While keeping each and every part of our bodies in working order is crucial to staying in tip-top health, there’s one tiny organ we unfortunately tend to neglect: the lonely spleen. In fact, you probably didn’t even realize there are several foods we should avoid when we have an enlarged spleen — and that there are other foods that can heal the spleen.
It may not be as well known as the kidney, liver, stomach, or any other number of organs, but the spleen plays just as important a role in keeping us alive and well. In fact, the spleen is the largest member of the immune system, meaning it’s at the forefront of the body’s daily battles with harmful diseases. That’s why we should all take time to nurture this little appendage whenever possible. After all, a healthy spleen is a healthy you.
What does the spleen do?
Before learning how to keep this forgotten organ happy, you should definitely first be aware of the tiny champ’s day-to-day functions. Although it varies in size depending on the individual, the typical spleen is three to five inches long. And if you’re wondering “Where is the spleen located?” know that it’s snugly tucked away in your upper left abdomen, where the rib cage protects it from harm.
Now, when it comes to the function of the spleen, consider it a gentle filter that keeps your blood clean. Old or damaged blood cells get stripped for parts within the organ, which then repurposes vitamins and nutrients, like iron, while discarding the bad bits. According to Medical News Today, the spleen also plays an important role in the immune response by detecting nasty bacteria and producing white blood cells to attack the invaders.
“Your spleen is often on the ‘front lines’ of your body,” the Children’s Hospital of Pittsburgh writes on its website. “In fact, your spleen is a busy organ – especially considering its small size.”
Why is the spleen important?
Because the spleen is such a crucial part of the immune system, it’s of utter importance to maintain its health. “The majority of functional gastrointestinal disorders, such as poor appetite, dyspepsia, diarrhea, and constipation result from a weak spleen organ system,” says Professor Bian Zhaoxiang, MD, director of the clinical division of Baptist University’s School of Chinese Medicine. Additionally, a poorly functioning organ can lead to viral infections that result in an enlarged spleen.
Symptoms of an enlarged spleen include pain in the left abdomen that spreads to the shoulder, feeling full without eating much, fatigue, frequent infections, and easy bleeding, according to the Mayo Clinic. Luckily, the upkeep of your spleen isn’t that strenuous — and you can actually guarantee that it’s in good working order by following a simple rule with your meals.
What foods are bad for spleen health?
The food we eat can have major consequences on the tiny spleen. Traditional medicine (including the popular Ayurvedic medicine) “believed that a cold or damp environment, eating too many salty or sour foods, overexerting yourself, and poor digestion all make someone more susceptible to spleen and liver damage,” says Jillian Levy, CHHC, on the Dr. Axe health blog. To rebalance the spleen, Levy recommends a diet rich in plant foods that can provide enough hydration to help rid it of foreign matter.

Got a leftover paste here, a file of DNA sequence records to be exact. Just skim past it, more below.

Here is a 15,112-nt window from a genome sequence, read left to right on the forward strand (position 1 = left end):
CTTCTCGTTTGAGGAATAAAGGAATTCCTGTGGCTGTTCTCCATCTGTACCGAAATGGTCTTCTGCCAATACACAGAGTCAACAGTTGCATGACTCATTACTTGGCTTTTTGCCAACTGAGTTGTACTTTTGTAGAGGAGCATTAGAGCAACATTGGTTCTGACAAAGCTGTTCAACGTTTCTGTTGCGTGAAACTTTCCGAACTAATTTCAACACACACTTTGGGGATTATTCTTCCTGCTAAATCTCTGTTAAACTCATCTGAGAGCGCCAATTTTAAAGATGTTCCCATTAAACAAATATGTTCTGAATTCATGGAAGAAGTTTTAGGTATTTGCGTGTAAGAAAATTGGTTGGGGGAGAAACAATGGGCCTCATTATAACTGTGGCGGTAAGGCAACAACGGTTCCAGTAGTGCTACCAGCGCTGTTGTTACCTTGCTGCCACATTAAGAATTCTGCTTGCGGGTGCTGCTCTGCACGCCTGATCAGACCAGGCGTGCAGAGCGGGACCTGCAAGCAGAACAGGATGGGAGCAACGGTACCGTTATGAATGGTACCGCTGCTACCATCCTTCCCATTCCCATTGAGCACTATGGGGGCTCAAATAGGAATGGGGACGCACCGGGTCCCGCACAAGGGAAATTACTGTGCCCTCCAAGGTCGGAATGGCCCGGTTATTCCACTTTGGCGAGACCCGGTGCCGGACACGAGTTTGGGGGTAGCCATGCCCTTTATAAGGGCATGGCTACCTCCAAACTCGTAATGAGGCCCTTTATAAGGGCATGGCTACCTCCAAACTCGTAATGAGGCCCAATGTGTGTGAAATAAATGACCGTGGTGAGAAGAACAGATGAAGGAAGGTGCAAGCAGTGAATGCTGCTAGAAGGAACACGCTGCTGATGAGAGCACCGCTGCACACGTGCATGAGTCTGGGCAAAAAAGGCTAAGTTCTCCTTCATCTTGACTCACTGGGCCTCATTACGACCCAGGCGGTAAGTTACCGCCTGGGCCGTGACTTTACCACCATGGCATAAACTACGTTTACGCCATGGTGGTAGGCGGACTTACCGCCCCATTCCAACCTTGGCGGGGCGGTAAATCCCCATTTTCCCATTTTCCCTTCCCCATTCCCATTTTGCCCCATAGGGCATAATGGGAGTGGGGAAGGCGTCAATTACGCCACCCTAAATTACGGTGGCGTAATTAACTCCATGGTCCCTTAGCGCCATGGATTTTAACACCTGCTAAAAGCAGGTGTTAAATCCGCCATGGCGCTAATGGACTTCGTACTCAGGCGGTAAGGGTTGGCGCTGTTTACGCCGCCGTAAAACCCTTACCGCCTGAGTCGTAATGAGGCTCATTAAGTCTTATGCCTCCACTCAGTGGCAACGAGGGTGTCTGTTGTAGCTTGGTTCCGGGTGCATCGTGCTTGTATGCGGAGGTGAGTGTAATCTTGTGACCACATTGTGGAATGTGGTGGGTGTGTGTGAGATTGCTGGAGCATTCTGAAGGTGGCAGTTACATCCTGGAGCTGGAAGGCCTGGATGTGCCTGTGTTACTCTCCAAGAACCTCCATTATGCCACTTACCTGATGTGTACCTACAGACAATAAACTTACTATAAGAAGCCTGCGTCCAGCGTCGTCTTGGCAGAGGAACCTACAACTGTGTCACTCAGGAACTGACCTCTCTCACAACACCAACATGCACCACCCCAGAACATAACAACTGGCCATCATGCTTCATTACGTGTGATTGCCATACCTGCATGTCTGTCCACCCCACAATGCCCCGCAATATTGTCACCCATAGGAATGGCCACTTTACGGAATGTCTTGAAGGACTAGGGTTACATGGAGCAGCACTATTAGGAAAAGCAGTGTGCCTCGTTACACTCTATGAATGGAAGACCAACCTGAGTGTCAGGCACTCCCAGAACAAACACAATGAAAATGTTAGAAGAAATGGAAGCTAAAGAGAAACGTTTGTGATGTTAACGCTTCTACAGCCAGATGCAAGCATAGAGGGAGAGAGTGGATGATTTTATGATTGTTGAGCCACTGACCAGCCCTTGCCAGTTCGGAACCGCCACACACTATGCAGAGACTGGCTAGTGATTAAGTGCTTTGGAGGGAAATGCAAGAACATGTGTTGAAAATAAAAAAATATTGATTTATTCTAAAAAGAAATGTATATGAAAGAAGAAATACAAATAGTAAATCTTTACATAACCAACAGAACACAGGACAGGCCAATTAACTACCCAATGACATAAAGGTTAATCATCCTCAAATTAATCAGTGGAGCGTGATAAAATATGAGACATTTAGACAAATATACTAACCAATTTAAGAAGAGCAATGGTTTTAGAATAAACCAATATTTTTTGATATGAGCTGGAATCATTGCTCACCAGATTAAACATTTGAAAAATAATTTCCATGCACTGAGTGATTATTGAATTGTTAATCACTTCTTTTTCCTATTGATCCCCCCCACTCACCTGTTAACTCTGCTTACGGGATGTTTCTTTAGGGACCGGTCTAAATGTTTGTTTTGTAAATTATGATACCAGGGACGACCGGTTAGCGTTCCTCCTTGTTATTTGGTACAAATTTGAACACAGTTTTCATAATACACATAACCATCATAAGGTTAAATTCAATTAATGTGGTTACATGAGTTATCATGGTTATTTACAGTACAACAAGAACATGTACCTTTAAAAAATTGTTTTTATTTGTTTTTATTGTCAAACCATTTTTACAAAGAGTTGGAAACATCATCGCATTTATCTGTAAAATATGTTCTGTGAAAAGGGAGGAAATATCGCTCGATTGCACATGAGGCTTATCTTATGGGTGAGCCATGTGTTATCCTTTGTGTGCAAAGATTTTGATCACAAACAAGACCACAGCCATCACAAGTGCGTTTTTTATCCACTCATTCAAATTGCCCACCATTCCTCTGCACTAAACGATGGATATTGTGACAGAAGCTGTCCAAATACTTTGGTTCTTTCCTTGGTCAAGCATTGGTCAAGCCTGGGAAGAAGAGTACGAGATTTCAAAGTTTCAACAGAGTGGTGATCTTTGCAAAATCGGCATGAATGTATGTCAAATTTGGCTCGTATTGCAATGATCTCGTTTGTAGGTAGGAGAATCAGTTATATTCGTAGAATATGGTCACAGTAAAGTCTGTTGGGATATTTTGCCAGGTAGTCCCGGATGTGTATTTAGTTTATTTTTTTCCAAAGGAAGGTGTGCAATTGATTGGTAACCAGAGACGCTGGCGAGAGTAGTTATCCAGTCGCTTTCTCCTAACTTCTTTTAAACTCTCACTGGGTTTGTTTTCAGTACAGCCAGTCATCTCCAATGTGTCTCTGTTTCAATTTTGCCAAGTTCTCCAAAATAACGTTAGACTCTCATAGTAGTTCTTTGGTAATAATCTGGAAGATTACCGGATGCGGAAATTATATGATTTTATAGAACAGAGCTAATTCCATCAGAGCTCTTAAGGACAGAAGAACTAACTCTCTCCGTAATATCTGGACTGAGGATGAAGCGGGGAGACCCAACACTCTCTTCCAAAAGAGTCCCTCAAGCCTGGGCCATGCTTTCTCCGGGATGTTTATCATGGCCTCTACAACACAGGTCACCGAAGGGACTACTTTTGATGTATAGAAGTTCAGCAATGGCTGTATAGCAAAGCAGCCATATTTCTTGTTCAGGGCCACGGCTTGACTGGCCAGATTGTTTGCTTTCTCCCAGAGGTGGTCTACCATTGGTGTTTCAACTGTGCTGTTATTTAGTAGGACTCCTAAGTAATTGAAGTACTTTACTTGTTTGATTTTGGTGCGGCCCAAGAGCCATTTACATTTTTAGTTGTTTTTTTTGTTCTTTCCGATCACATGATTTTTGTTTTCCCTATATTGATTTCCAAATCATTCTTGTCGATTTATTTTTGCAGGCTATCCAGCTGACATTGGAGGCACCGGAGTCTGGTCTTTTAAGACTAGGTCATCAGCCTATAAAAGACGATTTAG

“Try to avoid eating foods that place stress on your circulatory and immune systems,” Levy adds. “The more chemicals you obtain through the foods you eat, the more work your liver, spleen, and other organs have to do. Foods to limit or eliminate from your diet include: common allergens (like dairy products, gluten, soy, shellfish or nightshades, for example), low-quality animal products, sugary snacks, refined vegetable oils (canola, corn, safflower, sunflower, and soybean), and processed foods that contain chemical sprays or toxins.”
What foods are good for spleen health?
Good spleen health isn’t just about getting rid of the bad; it’s also about introducing the good. Traditional medicine places a lot of stock on yellow food for spleen health, meaning a diet that follows a “yellow rule” and is rich in pumpkins, squash, yams, yellow lentils, corn, pineapple, and yellow peppers (among others) can go a long way in replenishing the little fighter’s stamina.
“Yellow foods are healing for the spleen,” says Emma Suttie, DAc, AP. “This is good news, because there are many foods that are beneficial for this important organ.”
However, Dr. Suttie is quick to point out that a healthy diet alone won’t help restore the spleen. “We work long hours, often don’t eat properly and don’t get enough sleep,” she writes. “We eat at our desks, multitasking, which puts more of a burden on the spleen because it is responsible for taking in not only the food and drink we consume, but all the stimulus as well. This is why doing one thing at a time and doing it mindfully takes the load off the spleen.”
In other words, take some time off and give yourself a break. You deserve it — and your hard-working spleen does, too.